Update: Well, GameCube fans, the Baten Kaitos remaster is real, confirmed during today's Nintendo Direct.
We reported on the leaked remaster earlier, but now a trailer has been shown (opens in new tab) alongside a Summer 2023 release window. It's also clear from the trailer that this is very much a remaster and not a remake, as the footage shown looks identical to the original game - just with a nice HD polish.
Baten Kaitos 1+2 HD Remaster is exactly what it sounds like: touched-up versions of the 2003 GameCube RPG Baten Kaitos and its sequel, Baton Kaitos 2, originally released in 2006.
We're all gearing up for today's Nintendo Direct live coverage, and leaks are still trickling in. The latest rumor claims that GameCube cult classic Baten Kaitos is getting the remaster treatment on Switch, revitalizing the two-part card RPG series after roughly 17 years.
This rumor has been swirling for a few weeks now, and it came to a head today with the reveal of alleged promotional artwork (opens in new tab) for a double pack apparently called Baten Kaitos 1&2 HD Remaster. Assuming it's real, this remastered bundle would feature Baten Kaitos: Eternal Wings and the Lost Ocean as well as the prequel Baten Kaitos Origins, which is also technically a sequel. Perhaps I was too harsh on Borderlands: The Pre-Sequel's naming scheme.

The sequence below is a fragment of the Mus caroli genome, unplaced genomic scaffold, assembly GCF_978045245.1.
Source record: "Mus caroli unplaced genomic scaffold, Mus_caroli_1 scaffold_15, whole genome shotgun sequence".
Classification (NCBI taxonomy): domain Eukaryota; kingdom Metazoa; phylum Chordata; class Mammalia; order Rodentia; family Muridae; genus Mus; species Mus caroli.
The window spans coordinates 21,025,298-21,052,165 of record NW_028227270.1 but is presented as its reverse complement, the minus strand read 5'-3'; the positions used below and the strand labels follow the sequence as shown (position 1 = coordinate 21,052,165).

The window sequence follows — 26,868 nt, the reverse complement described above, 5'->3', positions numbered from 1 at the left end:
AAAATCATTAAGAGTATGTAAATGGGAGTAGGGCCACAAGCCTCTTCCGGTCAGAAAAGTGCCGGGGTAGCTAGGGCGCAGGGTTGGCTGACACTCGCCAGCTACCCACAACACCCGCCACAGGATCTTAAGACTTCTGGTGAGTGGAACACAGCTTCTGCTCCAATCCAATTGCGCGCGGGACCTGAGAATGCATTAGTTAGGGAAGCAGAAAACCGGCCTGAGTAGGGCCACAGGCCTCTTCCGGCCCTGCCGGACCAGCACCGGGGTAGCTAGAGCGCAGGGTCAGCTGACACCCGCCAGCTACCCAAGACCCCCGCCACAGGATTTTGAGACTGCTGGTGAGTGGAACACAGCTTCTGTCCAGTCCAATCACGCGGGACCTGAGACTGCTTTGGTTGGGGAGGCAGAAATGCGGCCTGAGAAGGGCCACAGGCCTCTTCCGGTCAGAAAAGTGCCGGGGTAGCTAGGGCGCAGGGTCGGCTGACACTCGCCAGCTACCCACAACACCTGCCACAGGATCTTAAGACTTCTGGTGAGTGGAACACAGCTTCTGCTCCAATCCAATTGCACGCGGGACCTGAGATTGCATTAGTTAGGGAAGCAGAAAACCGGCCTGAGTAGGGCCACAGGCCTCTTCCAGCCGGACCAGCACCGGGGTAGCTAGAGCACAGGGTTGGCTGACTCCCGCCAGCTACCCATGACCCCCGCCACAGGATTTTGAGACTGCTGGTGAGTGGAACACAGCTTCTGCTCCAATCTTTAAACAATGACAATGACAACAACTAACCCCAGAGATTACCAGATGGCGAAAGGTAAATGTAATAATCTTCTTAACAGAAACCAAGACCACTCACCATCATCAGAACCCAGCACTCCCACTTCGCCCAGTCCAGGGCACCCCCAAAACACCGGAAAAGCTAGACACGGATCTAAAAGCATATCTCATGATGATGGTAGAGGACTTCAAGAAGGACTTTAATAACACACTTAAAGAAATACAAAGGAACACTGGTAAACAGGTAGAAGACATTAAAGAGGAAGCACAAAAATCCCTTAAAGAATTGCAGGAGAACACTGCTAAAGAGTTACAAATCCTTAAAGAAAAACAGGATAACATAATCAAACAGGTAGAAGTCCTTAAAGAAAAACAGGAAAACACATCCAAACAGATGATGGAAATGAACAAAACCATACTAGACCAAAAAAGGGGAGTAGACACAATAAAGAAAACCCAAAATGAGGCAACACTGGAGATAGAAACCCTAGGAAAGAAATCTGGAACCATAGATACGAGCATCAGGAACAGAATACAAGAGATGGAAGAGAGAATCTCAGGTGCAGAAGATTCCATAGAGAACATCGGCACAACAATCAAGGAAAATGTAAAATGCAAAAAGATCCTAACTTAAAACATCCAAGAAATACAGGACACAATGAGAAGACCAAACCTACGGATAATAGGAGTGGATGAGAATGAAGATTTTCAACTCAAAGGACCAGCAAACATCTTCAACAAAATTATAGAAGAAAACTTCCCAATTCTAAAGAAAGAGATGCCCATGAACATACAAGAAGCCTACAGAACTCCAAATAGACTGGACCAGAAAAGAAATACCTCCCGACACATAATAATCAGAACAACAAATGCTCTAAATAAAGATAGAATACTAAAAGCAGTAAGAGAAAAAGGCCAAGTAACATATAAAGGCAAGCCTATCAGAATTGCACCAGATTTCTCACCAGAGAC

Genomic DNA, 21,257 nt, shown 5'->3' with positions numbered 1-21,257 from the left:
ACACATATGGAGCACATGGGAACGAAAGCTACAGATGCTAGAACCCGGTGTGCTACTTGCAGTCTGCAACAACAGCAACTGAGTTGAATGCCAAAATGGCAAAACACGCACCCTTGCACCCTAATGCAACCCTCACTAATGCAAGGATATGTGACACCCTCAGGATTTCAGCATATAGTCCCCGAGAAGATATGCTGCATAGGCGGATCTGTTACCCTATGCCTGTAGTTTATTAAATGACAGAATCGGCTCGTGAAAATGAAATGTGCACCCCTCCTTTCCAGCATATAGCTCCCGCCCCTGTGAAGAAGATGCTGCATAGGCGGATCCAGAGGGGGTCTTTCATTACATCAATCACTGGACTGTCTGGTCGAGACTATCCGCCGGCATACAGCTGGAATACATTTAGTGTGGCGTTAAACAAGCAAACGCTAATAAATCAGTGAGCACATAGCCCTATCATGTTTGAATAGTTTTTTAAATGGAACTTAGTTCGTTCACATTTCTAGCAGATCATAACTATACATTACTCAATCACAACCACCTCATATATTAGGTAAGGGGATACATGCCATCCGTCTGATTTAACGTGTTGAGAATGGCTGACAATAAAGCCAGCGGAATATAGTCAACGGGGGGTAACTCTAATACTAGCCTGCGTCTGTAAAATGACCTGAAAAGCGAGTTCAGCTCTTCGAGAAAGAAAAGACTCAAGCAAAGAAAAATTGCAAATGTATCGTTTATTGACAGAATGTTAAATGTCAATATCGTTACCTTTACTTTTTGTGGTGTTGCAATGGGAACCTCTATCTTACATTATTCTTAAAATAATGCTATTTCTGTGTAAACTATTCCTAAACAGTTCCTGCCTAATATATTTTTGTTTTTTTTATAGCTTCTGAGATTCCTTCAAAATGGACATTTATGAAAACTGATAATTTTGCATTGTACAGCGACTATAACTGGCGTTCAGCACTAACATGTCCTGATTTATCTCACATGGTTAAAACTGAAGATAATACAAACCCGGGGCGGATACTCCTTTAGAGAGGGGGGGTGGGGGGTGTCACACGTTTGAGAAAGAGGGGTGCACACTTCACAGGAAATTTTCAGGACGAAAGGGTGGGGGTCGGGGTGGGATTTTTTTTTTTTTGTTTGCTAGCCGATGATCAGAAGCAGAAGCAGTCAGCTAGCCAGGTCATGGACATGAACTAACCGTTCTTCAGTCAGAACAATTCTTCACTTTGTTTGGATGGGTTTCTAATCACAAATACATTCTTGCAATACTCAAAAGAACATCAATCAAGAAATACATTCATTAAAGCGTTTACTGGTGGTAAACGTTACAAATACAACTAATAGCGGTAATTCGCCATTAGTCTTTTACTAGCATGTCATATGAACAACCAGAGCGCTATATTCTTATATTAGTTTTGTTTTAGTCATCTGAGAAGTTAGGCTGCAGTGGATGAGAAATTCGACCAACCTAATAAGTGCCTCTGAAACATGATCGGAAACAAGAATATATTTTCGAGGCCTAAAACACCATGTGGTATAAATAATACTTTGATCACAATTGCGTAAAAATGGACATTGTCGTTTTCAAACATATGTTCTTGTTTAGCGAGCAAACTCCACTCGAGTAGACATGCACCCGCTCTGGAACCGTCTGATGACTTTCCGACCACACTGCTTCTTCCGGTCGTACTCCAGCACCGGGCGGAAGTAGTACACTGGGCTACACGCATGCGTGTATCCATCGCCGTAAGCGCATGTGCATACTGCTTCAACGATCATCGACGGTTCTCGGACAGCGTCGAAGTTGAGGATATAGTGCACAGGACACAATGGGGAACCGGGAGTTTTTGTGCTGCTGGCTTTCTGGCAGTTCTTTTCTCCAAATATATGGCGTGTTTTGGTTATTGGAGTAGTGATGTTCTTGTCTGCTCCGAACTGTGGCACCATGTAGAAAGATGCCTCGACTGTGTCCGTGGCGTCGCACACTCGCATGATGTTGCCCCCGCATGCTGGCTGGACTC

Fans of the series reckon the art looks legit enough, and a reasonably reliable moderator on the forum ResetEra has vouched (opens in new tab) for the leak's authenticity. If this does turn out to be an elaborate fake inexplicably designed to torture the few Baten Kaitos fans still hoping the series makes a return, it's certainly a well-drawn fake.
There's no word on exactly when Baten Kaitos would make this triumphant return, but this remaster is said to be a Switch exclusive. That said, today's Nintendo Direct will focus on games launching in the first half of 2023, so there's a reasonable chance we won't have to wait all that long to play it if it's real.
Baten Kaitos reviewed pretty well back in the mid-2000s and found a devoted fan base, though it never built a large following. If you missed the series in its heyday, think of it as an oddball precursor to some of the card battlers we know today. It's a turn-based JRPG where moves are represented by cards; you draft and draw through a deck of abilities, stack and combo cards together, and work to out-maneuver enemies in each round. Outside this odd but endearing combat, you'll find exploration and questing not entirely dissimilar to the Xenoblade series that co-developer Monolith Soft would go on to make.
Here's another Nintendo Direct leak we didn't expect: a new Samba de Amigo game.